As a business coach for creative entrepreneurs and freelancers, one of the main reasons people come to me is they’re stuck in a cycle of low-paying, high-maintenance clients. Can you relate?
If you’ve ever found yourself…
….you’re not alone! Most freelancers price too low, typically born of the belief that if we price low, we’ll get more clients. But the truth is, it’s the fastest route to feeling resentful and burned out. Not to mention, being the cheapest option is not a competition you can, or want to win.
So why do so many creatives avoid charging what they’re worth? Because it can be complicated. There’s the logistics such as How much are my services worth? Or: What will the market bear? Then there’s the emotional aspect of it: Do I have the right to ask for that much? Or: Will my clients pay that much for something that comes so easily to me?
The difference between the freelancers who stay stuck in a hand-to-mouth cycle and those who build a business that supports the lifestyle they want to have is the ability to get paid their worth. Read on for three ways you can confidently ask for, and get paid, what you’re worth.
You have probably all heard of the famous story about the Nike “Swoosh” logo design. The sports brand paid just $35 USD to graphic design student Carolyn Davidson back in 1971.
Crazy, right? Yet, most of us start out basing our fees the time it takes us, not the value that our work adds to a company.
Take a moment to reflect honestly on your business? Is there a gap between what you’re being paid and the value you add? Even if you’re not sure how to put a number on your value just yet, knowing that your unique skill is worth a great deal to others will help shift your mindset into one of positive expectation – a crucial element to confidently asking for what you want.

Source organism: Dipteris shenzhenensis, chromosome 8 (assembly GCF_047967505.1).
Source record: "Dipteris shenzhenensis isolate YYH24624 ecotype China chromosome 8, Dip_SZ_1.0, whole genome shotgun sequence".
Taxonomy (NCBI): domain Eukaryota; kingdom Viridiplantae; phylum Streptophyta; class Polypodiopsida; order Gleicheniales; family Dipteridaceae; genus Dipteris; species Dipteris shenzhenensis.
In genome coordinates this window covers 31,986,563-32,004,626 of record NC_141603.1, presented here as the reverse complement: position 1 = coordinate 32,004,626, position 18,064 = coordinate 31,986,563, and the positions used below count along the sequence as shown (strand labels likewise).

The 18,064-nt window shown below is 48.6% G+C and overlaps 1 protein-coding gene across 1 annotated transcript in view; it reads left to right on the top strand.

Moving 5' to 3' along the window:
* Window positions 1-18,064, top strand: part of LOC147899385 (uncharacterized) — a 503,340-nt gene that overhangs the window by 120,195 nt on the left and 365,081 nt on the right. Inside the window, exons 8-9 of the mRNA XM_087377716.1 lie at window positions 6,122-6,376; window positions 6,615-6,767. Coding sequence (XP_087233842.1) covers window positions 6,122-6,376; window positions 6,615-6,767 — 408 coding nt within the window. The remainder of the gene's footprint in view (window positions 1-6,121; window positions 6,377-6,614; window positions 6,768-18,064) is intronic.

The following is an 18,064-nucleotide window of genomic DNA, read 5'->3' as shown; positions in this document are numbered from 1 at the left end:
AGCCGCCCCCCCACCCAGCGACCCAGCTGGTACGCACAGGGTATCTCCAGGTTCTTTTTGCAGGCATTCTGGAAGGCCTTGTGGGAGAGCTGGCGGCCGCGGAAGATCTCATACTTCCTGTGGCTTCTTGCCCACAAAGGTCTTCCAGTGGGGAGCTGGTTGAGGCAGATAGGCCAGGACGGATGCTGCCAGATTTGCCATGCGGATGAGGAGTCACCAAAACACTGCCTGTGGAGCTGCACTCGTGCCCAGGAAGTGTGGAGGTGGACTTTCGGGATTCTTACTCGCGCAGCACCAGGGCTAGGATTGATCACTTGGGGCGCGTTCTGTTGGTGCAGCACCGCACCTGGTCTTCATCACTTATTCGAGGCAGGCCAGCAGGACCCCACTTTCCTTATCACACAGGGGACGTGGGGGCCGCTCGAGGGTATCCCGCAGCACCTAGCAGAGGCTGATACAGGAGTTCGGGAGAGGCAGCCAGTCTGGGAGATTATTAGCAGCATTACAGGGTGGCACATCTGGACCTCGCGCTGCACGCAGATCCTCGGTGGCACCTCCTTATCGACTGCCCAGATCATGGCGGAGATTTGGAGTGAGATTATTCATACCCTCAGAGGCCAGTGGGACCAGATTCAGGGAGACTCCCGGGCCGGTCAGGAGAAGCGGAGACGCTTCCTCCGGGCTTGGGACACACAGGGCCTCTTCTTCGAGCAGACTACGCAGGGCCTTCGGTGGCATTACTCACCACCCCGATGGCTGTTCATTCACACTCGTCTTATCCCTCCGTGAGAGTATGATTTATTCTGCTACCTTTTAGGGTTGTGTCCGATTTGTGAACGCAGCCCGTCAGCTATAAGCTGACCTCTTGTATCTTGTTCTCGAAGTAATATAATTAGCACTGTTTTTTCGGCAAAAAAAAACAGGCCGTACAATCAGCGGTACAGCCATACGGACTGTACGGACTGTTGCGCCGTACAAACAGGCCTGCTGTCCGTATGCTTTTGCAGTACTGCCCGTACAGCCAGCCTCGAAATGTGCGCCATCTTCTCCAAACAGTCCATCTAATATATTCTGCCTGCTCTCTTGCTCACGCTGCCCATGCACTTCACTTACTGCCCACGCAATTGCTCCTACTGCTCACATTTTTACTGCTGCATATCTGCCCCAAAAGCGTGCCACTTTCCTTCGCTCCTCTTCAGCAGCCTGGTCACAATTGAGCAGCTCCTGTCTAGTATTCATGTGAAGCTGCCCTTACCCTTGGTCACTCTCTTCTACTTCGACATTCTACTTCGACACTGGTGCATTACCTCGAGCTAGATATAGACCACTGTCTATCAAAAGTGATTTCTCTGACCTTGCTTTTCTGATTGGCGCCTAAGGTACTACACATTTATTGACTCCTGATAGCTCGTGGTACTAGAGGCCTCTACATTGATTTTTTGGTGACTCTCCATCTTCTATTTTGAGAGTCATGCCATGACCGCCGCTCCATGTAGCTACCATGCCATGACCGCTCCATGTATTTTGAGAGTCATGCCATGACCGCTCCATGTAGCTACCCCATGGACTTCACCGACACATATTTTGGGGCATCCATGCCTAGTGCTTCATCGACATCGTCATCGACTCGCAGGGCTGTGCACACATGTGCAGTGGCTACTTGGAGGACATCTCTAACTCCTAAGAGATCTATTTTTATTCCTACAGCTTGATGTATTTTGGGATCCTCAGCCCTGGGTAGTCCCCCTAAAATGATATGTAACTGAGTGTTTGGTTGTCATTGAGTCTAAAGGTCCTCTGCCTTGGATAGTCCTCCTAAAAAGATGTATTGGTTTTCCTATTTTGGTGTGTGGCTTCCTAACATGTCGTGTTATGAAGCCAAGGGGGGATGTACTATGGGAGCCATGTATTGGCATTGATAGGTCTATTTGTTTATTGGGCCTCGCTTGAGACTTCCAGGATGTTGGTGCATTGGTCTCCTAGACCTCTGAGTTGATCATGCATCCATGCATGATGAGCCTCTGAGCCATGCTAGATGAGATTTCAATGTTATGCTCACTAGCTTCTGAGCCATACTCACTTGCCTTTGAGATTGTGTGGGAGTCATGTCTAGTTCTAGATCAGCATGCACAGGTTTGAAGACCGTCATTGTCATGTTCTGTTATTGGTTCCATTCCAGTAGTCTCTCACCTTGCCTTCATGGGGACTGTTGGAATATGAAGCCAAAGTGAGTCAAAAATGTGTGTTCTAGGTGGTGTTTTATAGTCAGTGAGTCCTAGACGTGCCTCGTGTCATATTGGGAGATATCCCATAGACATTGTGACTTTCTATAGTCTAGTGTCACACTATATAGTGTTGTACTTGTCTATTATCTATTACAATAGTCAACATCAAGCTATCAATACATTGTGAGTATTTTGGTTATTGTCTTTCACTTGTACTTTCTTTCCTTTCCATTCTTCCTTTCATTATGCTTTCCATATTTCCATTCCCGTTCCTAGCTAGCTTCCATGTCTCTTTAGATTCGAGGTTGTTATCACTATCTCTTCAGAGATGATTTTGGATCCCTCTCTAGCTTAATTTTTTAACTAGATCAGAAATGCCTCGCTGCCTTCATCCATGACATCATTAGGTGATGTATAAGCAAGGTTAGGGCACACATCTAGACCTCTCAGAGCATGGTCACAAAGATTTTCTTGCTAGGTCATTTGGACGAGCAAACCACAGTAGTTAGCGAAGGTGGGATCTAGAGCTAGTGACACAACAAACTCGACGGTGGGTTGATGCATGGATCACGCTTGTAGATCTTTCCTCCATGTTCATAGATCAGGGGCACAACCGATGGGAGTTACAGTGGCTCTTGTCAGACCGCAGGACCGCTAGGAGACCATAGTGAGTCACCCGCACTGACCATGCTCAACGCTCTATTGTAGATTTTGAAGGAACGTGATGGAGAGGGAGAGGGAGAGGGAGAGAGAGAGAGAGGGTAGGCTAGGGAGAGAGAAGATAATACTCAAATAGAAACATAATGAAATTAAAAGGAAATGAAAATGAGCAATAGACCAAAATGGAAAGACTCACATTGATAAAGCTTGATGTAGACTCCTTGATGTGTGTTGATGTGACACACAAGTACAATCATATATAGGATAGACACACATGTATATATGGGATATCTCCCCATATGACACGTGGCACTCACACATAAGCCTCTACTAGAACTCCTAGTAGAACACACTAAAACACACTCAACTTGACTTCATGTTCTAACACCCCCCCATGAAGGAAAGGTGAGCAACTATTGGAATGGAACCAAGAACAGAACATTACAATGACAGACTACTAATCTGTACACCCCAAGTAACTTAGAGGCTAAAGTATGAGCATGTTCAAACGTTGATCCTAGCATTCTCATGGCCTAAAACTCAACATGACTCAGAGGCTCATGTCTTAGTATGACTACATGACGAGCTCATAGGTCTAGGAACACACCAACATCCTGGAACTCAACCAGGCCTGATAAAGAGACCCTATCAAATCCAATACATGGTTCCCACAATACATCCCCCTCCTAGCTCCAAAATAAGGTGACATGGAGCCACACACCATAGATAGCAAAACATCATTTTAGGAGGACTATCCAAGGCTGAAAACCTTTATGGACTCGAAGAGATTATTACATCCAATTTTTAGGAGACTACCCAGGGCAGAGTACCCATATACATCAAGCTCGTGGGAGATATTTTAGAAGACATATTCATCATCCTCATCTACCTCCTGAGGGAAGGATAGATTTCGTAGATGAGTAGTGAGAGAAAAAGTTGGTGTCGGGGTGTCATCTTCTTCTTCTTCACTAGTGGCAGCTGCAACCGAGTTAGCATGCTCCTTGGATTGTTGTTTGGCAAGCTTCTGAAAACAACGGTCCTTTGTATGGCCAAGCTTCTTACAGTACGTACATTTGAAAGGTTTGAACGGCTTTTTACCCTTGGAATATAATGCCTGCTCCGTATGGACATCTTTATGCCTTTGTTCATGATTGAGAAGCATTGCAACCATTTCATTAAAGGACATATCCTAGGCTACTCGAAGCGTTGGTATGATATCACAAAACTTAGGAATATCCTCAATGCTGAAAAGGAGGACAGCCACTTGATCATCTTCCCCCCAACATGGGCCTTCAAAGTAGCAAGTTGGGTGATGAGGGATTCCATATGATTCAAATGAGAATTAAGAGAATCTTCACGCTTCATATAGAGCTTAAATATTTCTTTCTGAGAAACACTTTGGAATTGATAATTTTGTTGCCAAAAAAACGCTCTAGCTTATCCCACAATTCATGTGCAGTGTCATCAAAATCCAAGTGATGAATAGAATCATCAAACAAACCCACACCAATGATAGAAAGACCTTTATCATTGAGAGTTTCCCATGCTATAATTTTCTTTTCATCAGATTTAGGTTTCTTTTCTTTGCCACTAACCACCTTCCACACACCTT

Note: If you have some baggage around money and asking for what you’re worth (and most of us do!), I’ll be sharing a few great resources at the bottom of this post to help you shift your mindset to one of growth and positive expectation.
Charging by the hour immediately makes you a commodity in the eyes of your client. The first step to getting paid what you’re worth is to shift from an hourly to a project or retainer rate. Here’s why:
My clients often fear they will meet resistance when they shift from an hourly to a project rate, but it’s rarely as bad as they think! Clients (or the ones you want, anyway) recognize this is business and are open to talking about different ways to work together. Remember to approach the conversation from the perspective of how it benefits them and you’ll be good to go.
Here are some tips to moving from hourly to project pricing:
A general rule of thumb is you want the client to have to think about the significance of the investment for a moment but move forward because they recognize the value.
Now I know I just said you’re not going to charge by the hour, so while you won’t be sharing your hourly rate with your clients, you need to know what that is based upon the hours you’re actually able to work (billable hours).
Not sure how to figure out your hourly rate? Click here to download my free guide which includes a nifty calculator to determine that number, lickety-split.
If you’re ready to up your game, work with better clients and make more money, my do I have a free gift for you. Download my free guide “How to Find High-Quality Clients & Get Paid What You’re Worth” and start making monumental changes in your creative business or career today!
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